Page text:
Mox Ruby - Creating a Magic: The Gathering Event Information Tool
21 Jan 2019
For about as long as I have had an interest in computers and learning more about them, which is the better part of the past twenty years, I have also had an interest in Magic: The Gathering, arguably the world’s oldest and most well known collectible card game. I have played Magic at casual and competitive levels for a long time and one of the best aspects of doing so is all of the events you can attend both locally and throughout the rest of the country and world for that matter.
Initially I had another idea for my Ruby gem CLI project that ended up being inappropriate in my view for the structure of the program I needed to create. I thought for a few moments and Magic came to mind; what if I could create a tool to scrape information about upcoming events hosted by the largest game stores in the world?
Enter Mox Ruby, the name (which occurred to me when I sat down to write this post) of my CLI tool for displaying and sorting events based an option selected by the user. Why Mox Ruby you may think (or not)?
The first three base sets released for Magic contained Mox Pearl, Mox Sapphire, Mox Jet, Mox Ruby, and Mox Emerald, a series of five cards referred to collectively as Moxen. In Magic, players rely on lands to produce mana to case creatures and spells. However, players can only play one land per turn barring exceptions made by other cards. Moxen, which are artifacts with a cost of zero, can produce mana just like lands, so being able to play a land and one or more Moxen in a turn effectively allows you to cheat and produce more mana than you should be able to produce early in the game, thereby allowing you to cast stronger creatures and spells earlier than an opponent could do the same. Therefore, Moxen are very powerful.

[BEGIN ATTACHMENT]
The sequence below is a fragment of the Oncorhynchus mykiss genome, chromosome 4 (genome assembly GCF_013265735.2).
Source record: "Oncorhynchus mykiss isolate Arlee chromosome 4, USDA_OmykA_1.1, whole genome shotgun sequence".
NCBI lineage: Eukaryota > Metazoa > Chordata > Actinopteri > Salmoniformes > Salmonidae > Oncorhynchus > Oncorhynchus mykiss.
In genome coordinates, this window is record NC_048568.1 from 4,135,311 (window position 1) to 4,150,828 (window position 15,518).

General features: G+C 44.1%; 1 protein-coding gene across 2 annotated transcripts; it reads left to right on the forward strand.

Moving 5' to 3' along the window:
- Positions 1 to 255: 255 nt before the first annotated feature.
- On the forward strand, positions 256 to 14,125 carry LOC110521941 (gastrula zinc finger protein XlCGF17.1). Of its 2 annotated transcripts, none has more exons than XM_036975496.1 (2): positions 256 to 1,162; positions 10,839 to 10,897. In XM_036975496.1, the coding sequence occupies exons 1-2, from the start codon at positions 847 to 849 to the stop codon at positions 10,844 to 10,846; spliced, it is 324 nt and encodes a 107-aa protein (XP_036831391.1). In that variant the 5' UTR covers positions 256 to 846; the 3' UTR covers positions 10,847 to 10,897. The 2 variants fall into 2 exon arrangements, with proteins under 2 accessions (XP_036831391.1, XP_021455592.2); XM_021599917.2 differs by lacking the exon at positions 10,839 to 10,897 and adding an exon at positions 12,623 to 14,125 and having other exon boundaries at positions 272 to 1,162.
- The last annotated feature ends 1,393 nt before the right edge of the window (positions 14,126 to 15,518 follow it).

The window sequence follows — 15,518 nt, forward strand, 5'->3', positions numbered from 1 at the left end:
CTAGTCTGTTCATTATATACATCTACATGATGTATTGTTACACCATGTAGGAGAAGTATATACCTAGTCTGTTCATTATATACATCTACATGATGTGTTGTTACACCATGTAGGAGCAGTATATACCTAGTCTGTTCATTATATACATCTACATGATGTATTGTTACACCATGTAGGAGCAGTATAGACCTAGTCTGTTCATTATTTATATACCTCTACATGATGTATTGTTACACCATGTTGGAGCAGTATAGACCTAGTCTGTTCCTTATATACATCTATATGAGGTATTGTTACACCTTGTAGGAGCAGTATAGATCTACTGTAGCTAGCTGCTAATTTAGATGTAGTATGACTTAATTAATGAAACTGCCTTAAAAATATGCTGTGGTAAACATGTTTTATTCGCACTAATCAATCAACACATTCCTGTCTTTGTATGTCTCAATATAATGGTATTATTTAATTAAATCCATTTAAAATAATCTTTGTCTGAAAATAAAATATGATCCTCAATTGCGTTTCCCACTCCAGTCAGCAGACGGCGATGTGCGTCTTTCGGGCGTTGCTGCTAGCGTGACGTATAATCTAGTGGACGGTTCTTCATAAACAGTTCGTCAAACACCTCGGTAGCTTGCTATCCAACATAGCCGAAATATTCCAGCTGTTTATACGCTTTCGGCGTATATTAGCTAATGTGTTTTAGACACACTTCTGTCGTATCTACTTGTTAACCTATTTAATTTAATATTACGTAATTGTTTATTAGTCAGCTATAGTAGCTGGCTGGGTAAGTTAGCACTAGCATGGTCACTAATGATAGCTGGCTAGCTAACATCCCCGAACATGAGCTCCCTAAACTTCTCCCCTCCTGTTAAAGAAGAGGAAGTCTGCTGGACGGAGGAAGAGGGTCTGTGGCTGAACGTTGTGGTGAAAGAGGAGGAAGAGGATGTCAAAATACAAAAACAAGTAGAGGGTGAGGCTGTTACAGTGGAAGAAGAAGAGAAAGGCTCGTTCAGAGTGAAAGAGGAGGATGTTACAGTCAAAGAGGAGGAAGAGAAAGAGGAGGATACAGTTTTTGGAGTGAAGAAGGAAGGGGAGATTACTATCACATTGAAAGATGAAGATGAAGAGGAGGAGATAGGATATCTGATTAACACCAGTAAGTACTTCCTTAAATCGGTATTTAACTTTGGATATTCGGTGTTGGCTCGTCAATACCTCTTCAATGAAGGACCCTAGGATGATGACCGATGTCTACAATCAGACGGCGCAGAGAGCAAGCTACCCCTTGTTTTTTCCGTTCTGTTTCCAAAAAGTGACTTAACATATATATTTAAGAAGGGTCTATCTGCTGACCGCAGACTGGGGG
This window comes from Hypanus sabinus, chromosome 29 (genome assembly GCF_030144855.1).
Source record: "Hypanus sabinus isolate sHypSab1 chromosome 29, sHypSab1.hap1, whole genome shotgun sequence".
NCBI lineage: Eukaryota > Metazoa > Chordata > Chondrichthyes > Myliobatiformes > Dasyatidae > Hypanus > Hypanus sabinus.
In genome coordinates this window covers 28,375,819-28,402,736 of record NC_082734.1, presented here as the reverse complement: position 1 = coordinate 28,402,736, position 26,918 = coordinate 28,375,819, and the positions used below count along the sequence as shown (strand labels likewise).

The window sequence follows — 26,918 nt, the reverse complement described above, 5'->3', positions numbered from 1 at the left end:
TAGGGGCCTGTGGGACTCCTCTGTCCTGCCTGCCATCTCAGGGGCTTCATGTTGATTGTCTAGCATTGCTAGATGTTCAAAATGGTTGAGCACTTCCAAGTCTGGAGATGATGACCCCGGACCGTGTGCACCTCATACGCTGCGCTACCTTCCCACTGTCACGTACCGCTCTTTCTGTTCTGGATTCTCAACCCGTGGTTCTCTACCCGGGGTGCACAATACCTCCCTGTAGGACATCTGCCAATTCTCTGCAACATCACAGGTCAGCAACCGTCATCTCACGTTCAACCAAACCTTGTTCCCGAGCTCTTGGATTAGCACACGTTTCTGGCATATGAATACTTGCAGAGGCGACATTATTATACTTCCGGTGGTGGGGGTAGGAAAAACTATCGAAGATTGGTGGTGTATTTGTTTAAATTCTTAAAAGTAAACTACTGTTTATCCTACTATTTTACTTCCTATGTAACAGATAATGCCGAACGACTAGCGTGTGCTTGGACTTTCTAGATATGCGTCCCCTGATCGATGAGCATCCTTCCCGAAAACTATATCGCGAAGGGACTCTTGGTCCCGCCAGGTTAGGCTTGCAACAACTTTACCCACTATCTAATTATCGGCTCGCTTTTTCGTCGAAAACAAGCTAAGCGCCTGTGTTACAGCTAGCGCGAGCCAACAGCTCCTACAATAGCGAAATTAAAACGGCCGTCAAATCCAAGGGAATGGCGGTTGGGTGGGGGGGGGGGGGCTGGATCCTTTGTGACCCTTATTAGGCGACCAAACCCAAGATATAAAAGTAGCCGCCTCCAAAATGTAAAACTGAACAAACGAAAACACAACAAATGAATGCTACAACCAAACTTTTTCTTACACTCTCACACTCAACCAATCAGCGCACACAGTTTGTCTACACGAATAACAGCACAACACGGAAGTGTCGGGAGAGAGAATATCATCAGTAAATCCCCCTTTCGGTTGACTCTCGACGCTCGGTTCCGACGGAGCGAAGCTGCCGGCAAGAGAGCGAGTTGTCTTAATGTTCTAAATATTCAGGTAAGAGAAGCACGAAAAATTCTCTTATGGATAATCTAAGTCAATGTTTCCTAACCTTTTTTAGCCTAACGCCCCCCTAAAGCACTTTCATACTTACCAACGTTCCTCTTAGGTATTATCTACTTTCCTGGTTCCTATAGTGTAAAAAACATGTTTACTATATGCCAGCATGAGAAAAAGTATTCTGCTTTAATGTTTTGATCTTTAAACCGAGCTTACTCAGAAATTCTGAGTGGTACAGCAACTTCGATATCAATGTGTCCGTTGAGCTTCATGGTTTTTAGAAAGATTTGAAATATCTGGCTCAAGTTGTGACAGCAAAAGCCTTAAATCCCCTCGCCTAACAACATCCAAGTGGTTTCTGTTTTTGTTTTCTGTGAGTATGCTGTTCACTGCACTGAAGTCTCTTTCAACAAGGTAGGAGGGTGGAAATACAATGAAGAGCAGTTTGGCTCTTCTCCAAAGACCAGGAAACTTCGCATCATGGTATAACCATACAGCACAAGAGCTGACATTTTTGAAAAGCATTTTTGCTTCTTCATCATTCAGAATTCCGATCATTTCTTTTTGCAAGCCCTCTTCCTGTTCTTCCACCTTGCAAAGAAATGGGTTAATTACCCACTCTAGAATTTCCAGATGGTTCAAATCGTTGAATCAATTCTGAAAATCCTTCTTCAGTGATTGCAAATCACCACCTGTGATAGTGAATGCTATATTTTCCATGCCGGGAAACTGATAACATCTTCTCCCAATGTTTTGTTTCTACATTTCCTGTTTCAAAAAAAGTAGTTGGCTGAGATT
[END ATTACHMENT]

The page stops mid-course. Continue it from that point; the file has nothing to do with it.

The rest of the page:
The hope is that my tool will also be powerful; as a result, it needs a name to reflect that!
Anyway, the idea is for my CLI to welcome the user and display a list of options from which to select a criterion for displaying and sorting events, including the date of the event, the format of the event (which tells players which cards they are allowed to have in their decks), and the location of the event. Once the user selects an option, they are presented with a list of events grouped or sorted based on that criterion and they can enter a number corresponding to an event in the list to see more information about it.
I am excited about building this tool because I think it will be personally useful to me and potentially others. So far, I have a lot of the interface stubbed out and some of it working, including parts that rely on the data my scraping class is outputting. I am looking forward to continuing the project and recording my progress on it as I work through the remaining pieces I need to build and perfect.